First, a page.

We’ve commented previously on the rise of eating disorders amongst both men and women in the UK, and the fact that such disorders, including anorexia, bulimia and binge-eating constitute a serious and – in the most severe circumstances – life-threatening mental health issue.  Eating disorder sufferers essentially have an abnormal attitude towards (and relationship with) food that can impact significantly on their habits and behaviour and, ultimately, their overall physical, physiological, and mental health.

Alongside the growing numbers of those diagnosed with an eating disorder here in this country alone is the significant rise in popularity of the so-called ‘health apps’ (there are over 40,000 health-related apps currently available on the market).  These apps claim to positively enhance our health in all sorts of ways, from enhancing our nutrition and aiding weight loss to improving physical activity and building confidence and self-esteem.  But are such apps actually having a negative impact on the way we relate to food, exacerbating any issue that individuals with an eating disorder in particular may have, and ultimately doing us more harm than good both physically and mentally?

Many of the apps on the market encourage the user to monitor every minute element of their daily routines – from the amount of calories they consume to how much exercise they do and how much weight they lose.  The results or ‘feedback’ are based entirely on quantitative data with no consideration to personal situations, conditions, or the mental state of the individual using the app.  And, with eating disorders being complex psychological illnesses which see sufferers demonstrating compulsive and obsessive behaviour, such systems can reinforce unhealthy habits – with no vital support or guidance from medical or health professionals.

Whilst for the vast majority of individuals of course, health and fitness apps can be hugely beneficial.  They can help you set (and stick to) realistic goals, keep track of your progress, and they even praise you when you’re seen to be doing well.  But for those with mental health issues, it is clear that the potential dangers are apparent.  And these vulnerabilities are even more inflated when it comes to those ‘mental health-specific apps’ which, like their healthy-eating and fitness counterparts, claim to be able to help an individual ‘deal’ with their issues.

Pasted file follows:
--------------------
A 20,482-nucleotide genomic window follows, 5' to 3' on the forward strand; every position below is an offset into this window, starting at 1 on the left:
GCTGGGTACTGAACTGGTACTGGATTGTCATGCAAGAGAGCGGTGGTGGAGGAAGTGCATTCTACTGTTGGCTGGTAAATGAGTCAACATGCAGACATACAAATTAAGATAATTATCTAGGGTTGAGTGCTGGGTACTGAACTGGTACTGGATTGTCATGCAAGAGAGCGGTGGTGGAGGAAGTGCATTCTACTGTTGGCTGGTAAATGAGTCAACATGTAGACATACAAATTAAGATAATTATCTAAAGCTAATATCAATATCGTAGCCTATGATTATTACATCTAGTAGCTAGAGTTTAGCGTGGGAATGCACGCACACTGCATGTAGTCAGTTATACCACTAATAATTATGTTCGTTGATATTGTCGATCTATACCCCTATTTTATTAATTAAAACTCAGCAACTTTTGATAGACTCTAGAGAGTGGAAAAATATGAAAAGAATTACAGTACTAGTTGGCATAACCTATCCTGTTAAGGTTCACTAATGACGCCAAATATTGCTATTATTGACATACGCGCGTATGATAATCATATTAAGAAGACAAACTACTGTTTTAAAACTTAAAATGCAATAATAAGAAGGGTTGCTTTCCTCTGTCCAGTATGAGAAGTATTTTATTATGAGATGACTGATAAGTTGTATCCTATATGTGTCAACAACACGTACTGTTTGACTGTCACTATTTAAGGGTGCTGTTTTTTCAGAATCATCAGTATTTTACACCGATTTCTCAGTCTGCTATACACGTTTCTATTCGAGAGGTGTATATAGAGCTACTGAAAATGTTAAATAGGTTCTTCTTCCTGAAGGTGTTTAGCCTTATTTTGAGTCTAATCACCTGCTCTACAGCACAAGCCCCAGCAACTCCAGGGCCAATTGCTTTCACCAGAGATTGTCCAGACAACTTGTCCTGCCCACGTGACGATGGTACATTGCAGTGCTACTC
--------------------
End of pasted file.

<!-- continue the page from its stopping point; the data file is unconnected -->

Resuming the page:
This growing phenomenon of mental health apps are designed to aid the treatment of a wide range of conditions including anxiety and stress right the way through to OCD and Post-Traumatic Stress Disorder.  Downloaded in their thousands, they are becoming ever-popular due to their accessibility, flexibility, and cost-effectiveness – not least the fact that they negate the need to be sat on what may seem like a never-ending waiting list.  But, where do the dangers lie?  A study by the University of Liverpool found that many mental health apps lack ‘an underlying evidence base, a lack of scientific credibility, and limited clinical effectiveness’, and often lead users to become over-reliant on the app itself for support. Which, in turn, could lead to many individuals becoming isolated, obsessive, and even more vulnerable.

So, what’s the answer?  Whilst most apps of course make it abundantly clear that they’re not providing expert medical advice there is certainly an expectation for people to use apps responsibly and that those with physical, psychological and mental health conditions should seek out proper professional advice and guidance from those qualified to offer their support.   As nutritionist and health blogger, Antonia Eriksson**, claims: ‘living a healthy lifestyle should be a balance between physical and psychological health, not a number on an app’.


*Medical News Today